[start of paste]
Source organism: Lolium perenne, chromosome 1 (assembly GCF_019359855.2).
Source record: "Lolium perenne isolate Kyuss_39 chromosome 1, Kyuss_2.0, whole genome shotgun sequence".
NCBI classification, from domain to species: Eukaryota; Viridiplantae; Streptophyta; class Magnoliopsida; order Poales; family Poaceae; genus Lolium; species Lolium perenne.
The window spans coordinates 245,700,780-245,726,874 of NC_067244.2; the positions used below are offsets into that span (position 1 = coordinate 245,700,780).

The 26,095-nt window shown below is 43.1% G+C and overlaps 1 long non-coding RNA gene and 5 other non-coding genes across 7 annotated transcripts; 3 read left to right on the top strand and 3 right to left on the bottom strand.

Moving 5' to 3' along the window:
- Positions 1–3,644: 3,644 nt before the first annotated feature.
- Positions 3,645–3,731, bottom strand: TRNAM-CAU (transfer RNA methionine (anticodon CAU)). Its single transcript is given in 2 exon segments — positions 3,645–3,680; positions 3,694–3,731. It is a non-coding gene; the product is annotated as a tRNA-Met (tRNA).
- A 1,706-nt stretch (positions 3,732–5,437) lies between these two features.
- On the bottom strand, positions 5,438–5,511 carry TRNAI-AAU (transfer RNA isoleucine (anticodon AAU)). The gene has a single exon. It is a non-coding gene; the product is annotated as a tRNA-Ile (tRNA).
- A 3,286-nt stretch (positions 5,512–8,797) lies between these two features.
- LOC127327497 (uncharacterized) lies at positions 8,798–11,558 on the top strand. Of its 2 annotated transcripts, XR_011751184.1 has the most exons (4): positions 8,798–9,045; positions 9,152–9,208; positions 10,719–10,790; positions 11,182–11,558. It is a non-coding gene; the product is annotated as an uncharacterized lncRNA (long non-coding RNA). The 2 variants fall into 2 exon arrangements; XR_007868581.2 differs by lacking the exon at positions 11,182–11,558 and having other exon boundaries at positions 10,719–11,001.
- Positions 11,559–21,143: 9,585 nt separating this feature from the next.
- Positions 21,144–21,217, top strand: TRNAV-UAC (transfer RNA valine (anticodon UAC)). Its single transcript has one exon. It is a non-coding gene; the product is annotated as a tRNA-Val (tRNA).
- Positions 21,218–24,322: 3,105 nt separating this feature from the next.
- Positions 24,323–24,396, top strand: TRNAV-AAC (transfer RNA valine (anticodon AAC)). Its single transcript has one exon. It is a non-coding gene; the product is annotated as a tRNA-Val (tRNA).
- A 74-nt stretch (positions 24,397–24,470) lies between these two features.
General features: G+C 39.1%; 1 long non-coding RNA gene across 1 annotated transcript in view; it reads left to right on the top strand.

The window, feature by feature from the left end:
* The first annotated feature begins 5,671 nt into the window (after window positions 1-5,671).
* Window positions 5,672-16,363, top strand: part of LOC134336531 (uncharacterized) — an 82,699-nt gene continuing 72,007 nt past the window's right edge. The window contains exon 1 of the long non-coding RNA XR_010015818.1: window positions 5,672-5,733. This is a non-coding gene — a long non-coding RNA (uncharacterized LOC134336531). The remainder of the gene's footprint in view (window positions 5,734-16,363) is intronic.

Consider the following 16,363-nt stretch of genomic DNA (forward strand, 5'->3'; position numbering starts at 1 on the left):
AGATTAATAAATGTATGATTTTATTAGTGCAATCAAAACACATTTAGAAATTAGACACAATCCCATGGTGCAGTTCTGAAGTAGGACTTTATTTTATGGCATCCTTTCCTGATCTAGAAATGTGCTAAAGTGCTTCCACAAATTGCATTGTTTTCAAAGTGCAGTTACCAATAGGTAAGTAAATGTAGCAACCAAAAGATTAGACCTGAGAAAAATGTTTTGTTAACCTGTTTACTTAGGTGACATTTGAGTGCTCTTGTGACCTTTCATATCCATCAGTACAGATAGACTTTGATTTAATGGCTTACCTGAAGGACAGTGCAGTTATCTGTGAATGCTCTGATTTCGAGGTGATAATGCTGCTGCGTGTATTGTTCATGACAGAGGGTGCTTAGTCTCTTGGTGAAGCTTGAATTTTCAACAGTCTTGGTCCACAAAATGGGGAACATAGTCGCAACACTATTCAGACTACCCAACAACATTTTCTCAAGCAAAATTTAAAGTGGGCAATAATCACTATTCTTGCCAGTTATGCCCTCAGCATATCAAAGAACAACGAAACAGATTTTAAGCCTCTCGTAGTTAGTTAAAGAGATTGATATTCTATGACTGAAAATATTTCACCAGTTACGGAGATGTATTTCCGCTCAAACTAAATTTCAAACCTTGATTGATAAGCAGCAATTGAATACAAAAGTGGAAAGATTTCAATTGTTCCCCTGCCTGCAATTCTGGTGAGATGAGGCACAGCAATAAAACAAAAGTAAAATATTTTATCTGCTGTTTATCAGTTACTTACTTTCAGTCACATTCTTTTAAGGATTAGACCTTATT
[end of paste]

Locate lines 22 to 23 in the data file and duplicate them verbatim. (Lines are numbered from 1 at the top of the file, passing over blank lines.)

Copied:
Consider the following 16,363-nt stretch of genomic DNA (forward strand, 5'->3'; position numbering starts at 1 on the left):
AGATTAATAAATGTATGATTTTATTAGTGCAATCAAAACACATTTAGAAATTAGACACAATCCCATGGTGCAGTTCTGAAGTAGGACTTTATTTTATGGCATCCTTTCCTGATCTAGAAATGTGCTAAAGTGCTTCCACAAATTGCATTGTTTTCAAAGTGCAGTTACCAATAGGTAAGTAAATGTAGCAACCAAAAGATTAGACCTGAGAAAAATGTTTTGTTAACCTGTTTACTTAGGTGACATTTGAGTGCTCTTGTGACCTTTCATATCCATCAGTACAGATAGACTTTGATTTAATGGCTTACCTGAAGGACAGTGCAGTTATCTGTGAATGCTCTGATTTCGAGGTGATAATGCTGCTGCGTGTATTGTTCATGACAGAGGGTGCTTAGTCTCTTGGTGAAGCTTGAATTTTCAACAGTCTTGGTCCACAAAATGGGGAACATAGTCGCAACACTATTCAGACTACCCAACAACATTTTCTCAAGCAAAATTTAAAGTGGGCAATAATCACTATTCTTGCCAGTTATGCCCTCAGCATATCAAAGAACAACGAAACAGATTTTAAGCCTCTCGTAGTTAGTTAAAGAGATTGATATTCTATGACTGAAAATATTTCACCAGTTACGGAGATGTATTTCCGCTCAAACTAAATTTCAAACCTTGATTGATAAGCAGCAATTGAATACAAAAGTGGAAAGATTTCAATTGTTCCCCTGCCTGCAATTCTGGTGAGATGAGGCACAGCAATAAAACAAAAGTAAAATATTTTATCTGCTGTTTATCAGTTACTTACTTTCAGTCACATTCTTTTAAGGATTAGACCTTATT